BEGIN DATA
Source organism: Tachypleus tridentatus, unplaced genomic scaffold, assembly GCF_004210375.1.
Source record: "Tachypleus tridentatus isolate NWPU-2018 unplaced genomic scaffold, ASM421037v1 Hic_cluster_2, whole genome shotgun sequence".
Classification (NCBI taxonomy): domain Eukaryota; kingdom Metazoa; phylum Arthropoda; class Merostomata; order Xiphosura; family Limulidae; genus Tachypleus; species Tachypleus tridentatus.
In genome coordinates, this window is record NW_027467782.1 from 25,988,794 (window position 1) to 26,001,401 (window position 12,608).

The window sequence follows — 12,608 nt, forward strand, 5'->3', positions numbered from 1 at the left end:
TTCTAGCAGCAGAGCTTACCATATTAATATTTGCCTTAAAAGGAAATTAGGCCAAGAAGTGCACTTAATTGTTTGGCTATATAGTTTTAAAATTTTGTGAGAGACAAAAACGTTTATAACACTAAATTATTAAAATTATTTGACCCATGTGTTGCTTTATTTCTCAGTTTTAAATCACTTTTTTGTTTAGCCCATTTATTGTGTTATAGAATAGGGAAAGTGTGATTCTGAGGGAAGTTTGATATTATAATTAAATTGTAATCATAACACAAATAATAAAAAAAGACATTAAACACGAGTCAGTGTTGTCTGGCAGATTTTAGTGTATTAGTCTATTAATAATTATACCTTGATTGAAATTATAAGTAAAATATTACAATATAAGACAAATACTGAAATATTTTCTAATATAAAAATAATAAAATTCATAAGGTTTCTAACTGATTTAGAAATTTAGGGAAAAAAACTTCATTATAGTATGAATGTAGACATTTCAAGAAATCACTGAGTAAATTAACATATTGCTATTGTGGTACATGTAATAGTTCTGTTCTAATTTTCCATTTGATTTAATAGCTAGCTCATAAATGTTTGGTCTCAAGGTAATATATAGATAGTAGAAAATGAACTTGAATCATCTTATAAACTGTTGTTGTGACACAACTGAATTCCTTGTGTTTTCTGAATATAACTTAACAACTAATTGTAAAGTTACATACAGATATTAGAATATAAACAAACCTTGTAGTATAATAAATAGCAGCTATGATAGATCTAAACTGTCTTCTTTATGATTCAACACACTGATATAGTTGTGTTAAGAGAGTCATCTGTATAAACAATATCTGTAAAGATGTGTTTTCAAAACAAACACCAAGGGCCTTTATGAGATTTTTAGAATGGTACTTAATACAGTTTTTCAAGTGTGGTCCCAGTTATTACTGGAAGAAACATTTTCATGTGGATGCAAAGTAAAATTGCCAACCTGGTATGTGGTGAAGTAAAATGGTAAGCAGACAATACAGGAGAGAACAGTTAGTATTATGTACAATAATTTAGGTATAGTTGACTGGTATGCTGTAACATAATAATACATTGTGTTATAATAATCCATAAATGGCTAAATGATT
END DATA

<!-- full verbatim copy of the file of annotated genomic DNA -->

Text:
Source organism: Tachypleus tridentatus, unplaced genomic scaffold, assembly GCF_004210375.1.
Source record: "Tachypleus tridentatus isolate NWPU-2018 unplaced genomic scaffold, ASM421037v1 Hic_cluster_2, whole genome shotgun sequence".
Classification (NCBI taxonomy): domain Eukaryota; kingdom Metazoa; phylum Arthropoda; class Merostomata; order Xiphosura; family Limulidae; genus Tachypleus; species Tachypleus tridentatus.
In genome coordinates, this window is record NW_027467782.1 from 25,988,794 (window position 1) to 26,001,401 (window position 12,608).

The window sequence follows — 12,608 nt, forward strand, 5'->3', positions numbered from 1 at the left end:
TTCTAGCAGCAGAGCTTACCATATTAATATTTGCCTTAAAAGGAAATTAGGCCAAGAAGTGCACTTAATTGTTTGGCTATATAGTTTTAAAATTTTGTGAGAGACAAAAACGTTTATAACACTAAATTATTAAAATTATTTGACCCATGTGTTGCTTTATTTCTCAGTTTTAAATCACTTTTTTGTTTAGCCCATTTATTGTGTTATAGAATAGGGAAAGTGTGATTCTGAGGGAAGTTTGATATTATAATTAAATTGTAATCATAACACAAATAATAAAAAAAGACATTAAACACGAGTCAGTGTTGTCTGGCAGATTTTAGTGTATTAGTCTATTAATAATTATACCTTGATTGAAATTATAAGTAAAATATTACAATATAAGACAAATACTGAAATATTTTCTAATATAAAAATAATAAAATTCATAAGGTTTCTAACTGATTTAGAAATTTAGGGAAAAAAACTTCATTATAGTATGAATGTAGACATTTCAAGAAATCACTGAGTAAATTAACATATTGCTATTGTGGTACATGTAATAGTTCTGTTCTAATTTTCCATTTGATTTAATAGCTAGCTCATAAATGTTTGGTCTCAAGGTAATATATAGATAGTAGAAAATGAACTTGAATCATCTTATAAACTGTTGTTGTGACACAACTGAATTCCTTGTGTTTTCTGAATATAACTTAACAACTAATTGTAAAGTTACATACAGATATTAGAATATAAACAAACCTTGTAGTATAATAAATAGCAGCTATGATAGATCTAAACTGTCTTCTTTATGATTCAACACACTGATATAGTTGTGTTAAGAGAGTCATCTGTATAAACAATATCTGTAAAGATGTGTTTTCAAAACAAACACCAAGGGCCTTTATGAGATTTTTAGAATGGTACTTAATACAGTTTTTCAAGTGTGGTCCCAGTTATTACTGGAAGAAACATTTTCATGTGGATGCAAAGTAAAATTGCCAACCTGGTATGTGGTGAAGTAAAATGGTAAGCAGACAATACAGGAGAGAACAGTTAGTATTATGTACAATAATTTAGGTATAGTTGACTGGTATGCTGTAACATAATAATACATTGTGTTATAATAATCCATAAATGGCTAAATGATT